(Updates with details of Bank of Slovenia report)
By Marja Novak
LJUBLJANA, Jan 10 (Reuters) - Lending by Slovenian banks to the corporate sector will fall further in 2017 while banks’ combined profits will also decline from 2016’s level, the central bank said on Tuesday.
The Bank of Slovenia -- the central bank -- said profit would decrease due to low interest rates and a drop in business volumes, adding joint balance sheet assets of local banks will increase only in 2018 and even then growth will be weak.
The central bank said earlier on Tuesday that banks had a joint pre-tax profit of 362 million euros ($383 million)in the first 10 months of 2016, 54 percent higher than in the same period of 2015, mainly thanks to lower provisions for bad loans.
It also said shadow banking in Slovenia is estimated at 5.5 billion euros or 8 percent of the financial system. On the other hand banks’ joint balance sheet assets amounted to 36.3 billion euros at the end of September, down 2.7 percent compared to December 2015.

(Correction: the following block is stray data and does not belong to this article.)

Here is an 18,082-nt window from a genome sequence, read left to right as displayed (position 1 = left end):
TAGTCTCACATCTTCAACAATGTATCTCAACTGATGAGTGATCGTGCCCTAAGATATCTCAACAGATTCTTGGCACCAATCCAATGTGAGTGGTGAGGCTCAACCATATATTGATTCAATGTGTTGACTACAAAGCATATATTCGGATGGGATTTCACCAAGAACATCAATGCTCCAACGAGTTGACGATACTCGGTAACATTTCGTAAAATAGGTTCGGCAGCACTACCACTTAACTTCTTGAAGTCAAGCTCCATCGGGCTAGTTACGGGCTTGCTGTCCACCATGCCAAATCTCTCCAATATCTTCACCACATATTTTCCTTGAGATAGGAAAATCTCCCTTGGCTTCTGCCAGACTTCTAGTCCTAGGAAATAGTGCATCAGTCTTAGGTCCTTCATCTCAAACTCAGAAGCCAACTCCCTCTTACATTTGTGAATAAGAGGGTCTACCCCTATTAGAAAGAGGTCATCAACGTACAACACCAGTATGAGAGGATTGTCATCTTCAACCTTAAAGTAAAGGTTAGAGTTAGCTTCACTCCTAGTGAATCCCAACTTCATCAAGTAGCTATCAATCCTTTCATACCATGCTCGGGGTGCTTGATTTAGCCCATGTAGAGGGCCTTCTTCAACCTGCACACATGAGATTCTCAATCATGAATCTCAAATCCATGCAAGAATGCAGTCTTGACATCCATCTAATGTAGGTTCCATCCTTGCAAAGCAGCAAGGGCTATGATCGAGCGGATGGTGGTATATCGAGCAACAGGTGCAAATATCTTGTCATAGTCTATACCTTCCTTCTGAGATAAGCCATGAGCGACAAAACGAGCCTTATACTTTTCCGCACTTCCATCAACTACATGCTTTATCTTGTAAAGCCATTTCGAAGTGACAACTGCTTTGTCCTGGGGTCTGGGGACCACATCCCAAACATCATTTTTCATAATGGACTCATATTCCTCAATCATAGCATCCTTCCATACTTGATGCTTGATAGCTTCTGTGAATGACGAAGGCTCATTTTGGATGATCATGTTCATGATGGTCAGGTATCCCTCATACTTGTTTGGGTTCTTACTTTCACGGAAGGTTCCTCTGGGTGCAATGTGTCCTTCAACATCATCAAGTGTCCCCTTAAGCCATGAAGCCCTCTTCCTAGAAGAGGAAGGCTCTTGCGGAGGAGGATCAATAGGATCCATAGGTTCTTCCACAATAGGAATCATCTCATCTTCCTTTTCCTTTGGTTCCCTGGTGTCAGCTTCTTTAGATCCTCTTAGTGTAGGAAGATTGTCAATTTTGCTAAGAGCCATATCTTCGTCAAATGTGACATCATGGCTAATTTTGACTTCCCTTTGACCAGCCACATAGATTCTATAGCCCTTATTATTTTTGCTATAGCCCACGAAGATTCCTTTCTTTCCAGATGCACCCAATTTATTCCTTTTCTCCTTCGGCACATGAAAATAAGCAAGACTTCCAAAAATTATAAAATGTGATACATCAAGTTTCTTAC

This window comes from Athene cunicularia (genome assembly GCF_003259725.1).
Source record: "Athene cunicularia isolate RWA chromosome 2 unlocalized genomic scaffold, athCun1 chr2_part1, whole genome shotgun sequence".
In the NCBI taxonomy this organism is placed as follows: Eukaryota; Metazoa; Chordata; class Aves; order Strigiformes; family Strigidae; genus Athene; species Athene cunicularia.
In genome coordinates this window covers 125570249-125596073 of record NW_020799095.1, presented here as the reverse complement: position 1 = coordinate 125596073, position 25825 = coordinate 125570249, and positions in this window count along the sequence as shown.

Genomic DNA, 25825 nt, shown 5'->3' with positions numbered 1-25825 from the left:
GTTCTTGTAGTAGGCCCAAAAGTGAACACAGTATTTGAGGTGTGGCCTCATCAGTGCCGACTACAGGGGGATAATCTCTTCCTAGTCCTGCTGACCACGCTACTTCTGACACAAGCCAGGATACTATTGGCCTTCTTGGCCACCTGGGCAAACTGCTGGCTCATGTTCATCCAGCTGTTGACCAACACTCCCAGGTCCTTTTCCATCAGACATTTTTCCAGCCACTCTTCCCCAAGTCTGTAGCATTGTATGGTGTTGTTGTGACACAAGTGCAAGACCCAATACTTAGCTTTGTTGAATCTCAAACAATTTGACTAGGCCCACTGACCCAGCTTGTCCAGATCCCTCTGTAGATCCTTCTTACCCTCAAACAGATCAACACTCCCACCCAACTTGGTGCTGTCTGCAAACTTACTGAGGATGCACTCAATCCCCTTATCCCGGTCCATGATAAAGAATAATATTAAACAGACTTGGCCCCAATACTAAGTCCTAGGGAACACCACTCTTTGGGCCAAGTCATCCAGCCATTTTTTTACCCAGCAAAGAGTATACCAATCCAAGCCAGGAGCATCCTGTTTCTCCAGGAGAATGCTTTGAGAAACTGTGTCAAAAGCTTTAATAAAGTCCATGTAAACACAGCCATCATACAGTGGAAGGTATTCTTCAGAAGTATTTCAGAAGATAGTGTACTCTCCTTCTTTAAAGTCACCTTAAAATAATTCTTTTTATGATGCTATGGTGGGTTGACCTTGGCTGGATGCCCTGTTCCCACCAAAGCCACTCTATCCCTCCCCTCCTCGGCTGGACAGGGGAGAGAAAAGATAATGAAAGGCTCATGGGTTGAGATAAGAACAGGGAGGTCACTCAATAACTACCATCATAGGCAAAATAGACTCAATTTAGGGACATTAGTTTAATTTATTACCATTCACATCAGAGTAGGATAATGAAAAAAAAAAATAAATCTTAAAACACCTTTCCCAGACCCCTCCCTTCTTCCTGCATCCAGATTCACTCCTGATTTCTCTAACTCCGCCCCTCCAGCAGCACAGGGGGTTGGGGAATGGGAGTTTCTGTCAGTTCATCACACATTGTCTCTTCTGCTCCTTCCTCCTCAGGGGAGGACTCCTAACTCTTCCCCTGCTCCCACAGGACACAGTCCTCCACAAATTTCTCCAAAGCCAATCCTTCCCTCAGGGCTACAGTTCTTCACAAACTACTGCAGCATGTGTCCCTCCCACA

“The development of lending outside banking is welcome because it increases the diversity of the financial system,” the central bank said.
Slovenian bank lending has been falling for years after the country in 2013 narrowly avoided an international bailout for its lenders. That year the previous government had to pour more than 3 billion euros into local banks to prevent them from collapsing because of bad loans.
Loans to corporations and non-financial institutions fell by 11 percent year on year in November, the government’s macroeconomic institute reported earlier on Tuesday.
It added banks increased the amount of loans to households by 2.5 percent in the same period while loans to the state were up by 0.2 percent.
“The cost of borrowing at Slovenian banks is less favourable than in (the rest of) the euro zone. As a consequence clients are seeking alternative financial resources. Corporations are increasing short-term debt abroad,” the institute said in its monthly report.
Lending continues to fall although banks reduced the percentage of bad loans to 6.3 percent of all loans in October. The country returned to growth in 2014 and expects its economy to expand by 2.9 percent this year.
Some of the biggest Slovenian banks are still state-owned so the government controls about 45 percent of the banking sector.
A number of foreign banks are also present in the country, including France’s Societe Generale, Italy’s Unicredit and Intesa Sanpaolo, Russia’s Sberbank and Austria’s Sparkasse and Addiko Bank. ($1 = 0.9441 euros) ($1 = 0.9441 euros) (Reporting by Marja Novak; Editing by Alexandra Hudson/Keith Weir)